Inspired by a boy’s dying wish, a simple project helps to unite a community
Ashton Kennedy, 18
Central High School
Leader, CHS Trevor’s Wish fundraiser
When Central High School Student Council President Ashton Kennedy escorted Trevor Sims onto the court for an unforgettable pep rally last fall, the almost-11-year-old Trevor was all smiles. He shouted “Go Wildcats!” and waved to the students in the bleachers. No one would have suspected that just a few minutes earlier, during the drive to the school, the young boy had been crying in pain caused by his terminal cancer.
“He was a true fighter and a warrior,” says Ashton, who brought Trevor and his family to the school that day to announce that CHS had raised more than $16,000 to help make the sick boy’s wish of feeding the hungry come true. “I’ll always remember the courage he had.”
Ashton had played an important role in raising the funds, which eventually totaled $17,675.50. The push began earlier that fall, when he read a news article about Trevor’s dying wish. “Trevor lived in Central, and this is a community where people help each other,” Ashton says. “I knew we needed to do something to help.”
Working with his fellow student council members, Ashton launched an initiative to collect corporate sponsorships and sell special T-shirts at school. “I spoke to more than 80 business owners in person,” he says. “I didn’t know what to expect, but some of them wrote checks on the spot. Within a week, money started flooding in.”
About half of Central High’s 1,253 students purchased the shirts with the message “I helped make Trevor’s wish come true.” Ashton expanded his reach by approaching other local school principals, who all agreed to let the shirts be sold on their campuses. Members of the community at large also sent in orders, and “we ended up selling more than 1,100 shirts in Central,” Ashton says.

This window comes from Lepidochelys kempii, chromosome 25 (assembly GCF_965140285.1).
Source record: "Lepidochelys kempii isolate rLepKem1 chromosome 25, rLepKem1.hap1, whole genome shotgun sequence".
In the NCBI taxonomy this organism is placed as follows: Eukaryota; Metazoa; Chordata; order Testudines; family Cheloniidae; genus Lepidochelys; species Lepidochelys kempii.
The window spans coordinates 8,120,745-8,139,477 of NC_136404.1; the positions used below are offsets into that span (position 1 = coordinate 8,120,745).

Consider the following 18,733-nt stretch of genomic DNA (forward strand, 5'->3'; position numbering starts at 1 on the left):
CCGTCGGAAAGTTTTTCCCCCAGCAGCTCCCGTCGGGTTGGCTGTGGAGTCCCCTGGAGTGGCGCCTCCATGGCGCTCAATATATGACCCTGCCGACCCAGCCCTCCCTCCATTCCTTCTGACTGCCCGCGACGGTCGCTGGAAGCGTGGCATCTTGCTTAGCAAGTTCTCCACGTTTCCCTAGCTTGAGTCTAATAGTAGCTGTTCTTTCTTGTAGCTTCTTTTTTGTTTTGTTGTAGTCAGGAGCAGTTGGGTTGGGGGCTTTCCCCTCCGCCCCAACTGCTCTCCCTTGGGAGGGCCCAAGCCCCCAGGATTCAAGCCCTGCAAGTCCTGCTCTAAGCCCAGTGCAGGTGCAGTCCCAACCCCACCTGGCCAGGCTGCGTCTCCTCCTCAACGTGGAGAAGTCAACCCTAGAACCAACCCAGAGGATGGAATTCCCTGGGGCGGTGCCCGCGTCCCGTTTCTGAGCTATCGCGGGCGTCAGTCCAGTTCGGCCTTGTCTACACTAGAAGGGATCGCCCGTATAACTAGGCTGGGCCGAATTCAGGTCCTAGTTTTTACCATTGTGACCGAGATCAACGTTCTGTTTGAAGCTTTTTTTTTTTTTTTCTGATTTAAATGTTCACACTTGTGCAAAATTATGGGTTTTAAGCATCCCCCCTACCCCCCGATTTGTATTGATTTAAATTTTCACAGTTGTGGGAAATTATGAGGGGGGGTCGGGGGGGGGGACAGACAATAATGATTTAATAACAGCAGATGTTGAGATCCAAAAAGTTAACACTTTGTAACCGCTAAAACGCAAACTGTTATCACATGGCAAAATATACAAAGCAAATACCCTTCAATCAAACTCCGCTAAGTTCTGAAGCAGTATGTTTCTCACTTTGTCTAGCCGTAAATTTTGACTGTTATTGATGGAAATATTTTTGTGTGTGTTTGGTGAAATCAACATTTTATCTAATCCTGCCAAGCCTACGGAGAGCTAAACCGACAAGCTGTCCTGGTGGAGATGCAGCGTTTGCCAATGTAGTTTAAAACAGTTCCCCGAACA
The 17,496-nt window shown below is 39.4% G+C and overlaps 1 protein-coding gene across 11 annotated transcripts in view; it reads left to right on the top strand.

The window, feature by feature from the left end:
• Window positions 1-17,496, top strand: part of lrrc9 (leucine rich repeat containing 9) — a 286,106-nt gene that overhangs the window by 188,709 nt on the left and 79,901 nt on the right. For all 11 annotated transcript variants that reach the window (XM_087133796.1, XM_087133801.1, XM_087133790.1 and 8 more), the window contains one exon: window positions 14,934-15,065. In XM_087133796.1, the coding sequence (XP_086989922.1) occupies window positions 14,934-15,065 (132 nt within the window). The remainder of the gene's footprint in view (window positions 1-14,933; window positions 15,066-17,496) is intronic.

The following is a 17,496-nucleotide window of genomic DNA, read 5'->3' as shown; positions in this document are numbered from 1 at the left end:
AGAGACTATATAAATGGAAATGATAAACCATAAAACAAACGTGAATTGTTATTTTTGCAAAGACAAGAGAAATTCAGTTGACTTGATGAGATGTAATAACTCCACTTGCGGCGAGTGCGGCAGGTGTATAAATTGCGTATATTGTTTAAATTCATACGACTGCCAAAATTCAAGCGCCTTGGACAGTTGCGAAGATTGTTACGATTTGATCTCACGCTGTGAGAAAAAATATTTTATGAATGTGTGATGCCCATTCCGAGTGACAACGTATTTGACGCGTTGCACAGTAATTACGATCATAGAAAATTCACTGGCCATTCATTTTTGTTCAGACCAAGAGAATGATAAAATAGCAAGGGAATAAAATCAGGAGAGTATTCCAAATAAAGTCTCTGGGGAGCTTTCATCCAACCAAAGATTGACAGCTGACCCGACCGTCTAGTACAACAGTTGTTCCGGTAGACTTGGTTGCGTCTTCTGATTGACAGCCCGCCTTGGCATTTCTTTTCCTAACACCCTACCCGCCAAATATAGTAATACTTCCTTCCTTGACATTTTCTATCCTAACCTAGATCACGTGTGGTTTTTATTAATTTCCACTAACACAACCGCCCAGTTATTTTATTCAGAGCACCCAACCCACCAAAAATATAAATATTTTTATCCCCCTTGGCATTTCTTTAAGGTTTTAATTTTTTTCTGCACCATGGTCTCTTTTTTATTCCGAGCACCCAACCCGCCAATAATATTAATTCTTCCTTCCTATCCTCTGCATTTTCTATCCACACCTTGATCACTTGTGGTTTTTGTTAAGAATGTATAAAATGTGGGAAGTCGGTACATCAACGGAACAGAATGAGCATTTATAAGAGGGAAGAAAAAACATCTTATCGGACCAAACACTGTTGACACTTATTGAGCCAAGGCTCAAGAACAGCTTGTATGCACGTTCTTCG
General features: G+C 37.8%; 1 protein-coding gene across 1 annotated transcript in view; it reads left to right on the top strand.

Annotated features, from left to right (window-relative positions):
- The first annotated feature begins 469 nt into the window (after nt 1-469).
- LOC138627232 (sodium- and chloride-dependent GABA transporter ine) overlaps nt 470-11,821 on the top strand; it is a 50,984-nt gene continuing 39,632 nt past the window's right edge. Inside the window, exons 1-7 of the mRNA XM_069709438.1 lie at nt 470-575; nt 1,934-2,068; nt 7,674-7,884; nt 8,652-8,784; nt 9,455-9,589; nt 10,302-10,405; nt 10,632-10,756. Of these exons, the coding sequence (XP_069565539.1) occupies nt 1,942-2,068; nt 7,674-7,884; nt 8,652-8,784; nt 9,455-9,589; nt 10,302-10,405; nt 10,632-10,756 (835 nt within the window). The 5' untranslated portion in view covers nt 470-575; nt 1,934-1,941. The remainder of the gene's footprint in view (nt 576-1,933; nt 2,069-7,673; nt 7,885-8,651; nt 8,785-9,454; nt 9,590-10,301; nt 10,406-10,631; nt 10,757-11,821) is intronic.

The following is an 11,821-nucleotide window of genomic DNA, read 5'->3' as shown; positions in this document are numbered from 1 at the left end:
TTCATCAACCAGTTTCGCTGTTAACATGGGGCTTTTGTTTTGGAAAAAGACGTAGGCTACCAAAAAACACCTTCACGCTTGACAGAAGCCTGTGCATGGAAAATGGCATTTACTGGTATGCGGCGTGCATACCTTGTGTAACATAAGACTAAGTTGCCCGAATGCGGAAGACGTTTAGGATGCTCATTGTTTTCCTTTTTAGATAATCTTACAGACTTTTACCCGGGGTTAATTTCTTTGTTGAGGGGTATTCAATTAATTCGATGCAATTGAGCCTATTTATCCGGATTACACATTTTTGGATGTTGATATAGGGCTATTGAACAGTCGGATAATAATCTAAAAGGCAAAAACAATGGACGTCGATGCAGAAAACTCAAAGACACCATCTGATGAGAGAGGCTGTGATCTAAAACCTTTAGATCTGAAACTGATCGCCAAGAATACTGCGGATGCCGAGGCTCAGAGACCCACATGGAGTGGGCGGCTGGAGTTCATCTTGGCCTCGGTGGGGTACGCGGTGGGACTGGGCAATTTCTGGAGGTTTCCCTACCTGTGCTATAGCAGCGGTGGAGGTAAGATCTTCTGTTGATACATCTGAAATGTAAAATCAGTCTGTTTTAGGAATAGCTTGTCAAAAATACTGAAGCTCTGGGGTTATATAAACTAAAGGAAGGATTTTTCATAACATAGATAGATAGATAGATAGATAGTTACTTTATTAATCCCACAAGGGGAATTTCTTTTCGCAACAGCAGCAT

Meanwhile, Ashton was visiting Trevor, and the two became friends. “As soon as I met him, I knew there was something special about him,” Ashton says. “He was really mature for his age, and he had a sense of peace about him. He held on to every moment and made the most of it.”
The funds Ashton and his community raised have provided more than 88,000 meals for homeless and hungry people served by the Greater Baton Rouge Food Bank. But this isn’t the end of the effort for the teen, who plans to meet with Baton Rouge officials soon to discuss the possibility of a new fundraiser—this one to create a statue in Trevor’s likeness in front of the food bank facility. He will also host another school food drive before graduation.
“Trevor once said, You can make a difference every day,’ ” recalls Ashton. “That’s what he taught me—to never give up and that everything counts. That inspires me to try every day to make a difference.”
The thing that excites me most about my charitable work is seeing the smile on Trevor’s face.
My inspiration comes from my faith in Jesus Christ.
If I could wave a magic wand and change the world, I would create a world where everyone helps each other and loves each other.
I wish other kids realized that instead of complaining, they should use their energy to make a positive difference.
If someone tells me I’m too young to make a difference, I say it has to start somewhere, and age is just a number—look at Trevor.
If I could have any career, I would be a missionary.
My greatest strength is leadership.
I am happiest when I am helping others and spending time with my family.